Flyash Characteristics and Its Incorporation Effects on Soil Health

Naveen Kalra
Anita Chaudhary
Himanshu Pathak
H. C. Joshi
M. C. Jain
S. K. Sharma
Vinod Kumar

DOI: 10.2190/CK0Q-NUUE-1522-3AFE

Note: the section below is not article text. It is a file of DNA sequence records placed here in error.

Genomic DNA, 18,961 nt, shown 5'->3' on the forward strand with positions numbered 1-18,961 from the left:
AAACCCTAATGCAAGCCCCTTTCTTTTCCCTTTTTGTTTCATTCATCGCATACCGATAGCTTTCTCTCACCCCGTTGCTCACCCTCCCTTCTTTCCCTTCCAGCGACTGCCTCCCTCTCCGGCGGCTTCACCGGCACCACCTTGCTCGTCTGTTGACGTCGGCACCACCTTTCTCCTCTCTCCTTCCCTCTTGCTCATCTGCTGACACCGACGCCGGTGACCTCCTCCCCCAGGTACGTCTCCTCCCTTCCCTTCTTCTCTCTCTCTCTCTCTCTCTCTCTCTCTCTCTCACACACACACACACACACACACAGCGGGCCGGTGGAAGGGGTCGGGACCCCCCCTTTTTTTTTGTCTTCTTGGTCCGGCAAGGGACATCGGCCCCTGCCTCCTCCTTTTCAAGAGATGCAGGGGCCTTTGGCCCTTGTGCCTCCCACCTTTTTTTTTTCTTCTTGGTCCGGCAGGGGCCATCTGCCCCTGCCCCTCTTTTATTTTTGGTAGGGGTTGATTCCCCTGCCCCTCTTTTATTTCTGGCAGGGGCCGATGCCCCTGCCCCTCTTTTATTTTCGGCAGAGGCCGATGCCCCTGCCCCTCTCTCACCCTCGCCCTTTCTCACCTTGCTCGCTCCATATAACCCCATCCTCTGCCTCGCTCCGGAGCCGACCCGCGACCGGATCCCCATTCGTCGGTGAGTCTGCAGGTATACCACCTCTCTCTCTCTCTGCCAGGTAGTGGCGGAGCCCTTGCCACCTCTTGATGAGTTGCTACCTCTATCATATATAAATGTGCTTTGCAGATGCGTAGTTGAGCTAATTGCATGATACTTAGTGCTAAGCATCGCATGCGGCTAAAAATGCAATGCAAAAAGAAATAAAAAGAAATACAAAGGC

The disposal of huge amounts of ash produced in modem society is a major concern. Although this material finds uses in civil construction, cost considerations have limited such applications. the use of ash as landfill or for reclaiming acid/sodic soils are major disposal options, but these are not able to utilize the appreciable amount of ash produced. Thermal power stations thus require large spaces for storage, which may bring drastic changes in land-use patterns in the areas nearby. Authorities may have to maintain stricter associated air and water pollution limits. This article reports ash characteristics, ambient air quality, and ash incorporation effects on soil health at the National Capital Power Project (NCPP), Dadri, Ghaziabad, Uttar Pradesh, which is the only single dry ash disposal unit using electrostatic precipitation collection devices in India. the low particle density of ash establishes its potential for dust formation. the high water-holding capacity of ash is due to characteristic silt and clay size fractions. Ninety-three percent of the ash is composed of oxides of silicon, aluminium and iron. pH is neutral to slightly alkaline, whereas electrical conductivity was 0.65 mmhos/cm. Heavy metals, present in the oxide forms, in flyash exhibited concentrations considerably higher than in coal and in normal soils. Dust fall rate, averaged annually, in adjoining villages lay in a range of 4.91-15.92 g/m3/30d, indicating ash fall, on annual basis, of less than 1 percent of surface soil mass. the fall rates were high during dry summer season, decreased in rainy season, and thereafter increased as winter progressed. Ambient air quality in villages adjoining NCPP was maintained well within safe limits, due to management controls adopted by the authorities. Addition of flyash (up to 40% ash in the soil-ash admixture) decreased bulk density and hydraulic conductivity, whereas enhanced moisture retained at field capacity, wilting point and surface mechanical impedance, primarily due to modifications in pore size distribution from ash addition. Differences in physico-chemical characteristics over the Control (no ash) due to ash incorporation were narrowed with time, indicating a high buffering capacity of the soil. Microbial activity was enhanced by ash incorporation up to 5 percent ash level in the soil-ash admixture. Thereafter inhibitory symptoms in the microbial activities were noticed. This trend was not observed in agricultural fields around Thermal Power Station, which were exposed to ash-added environments for longer periods of time.

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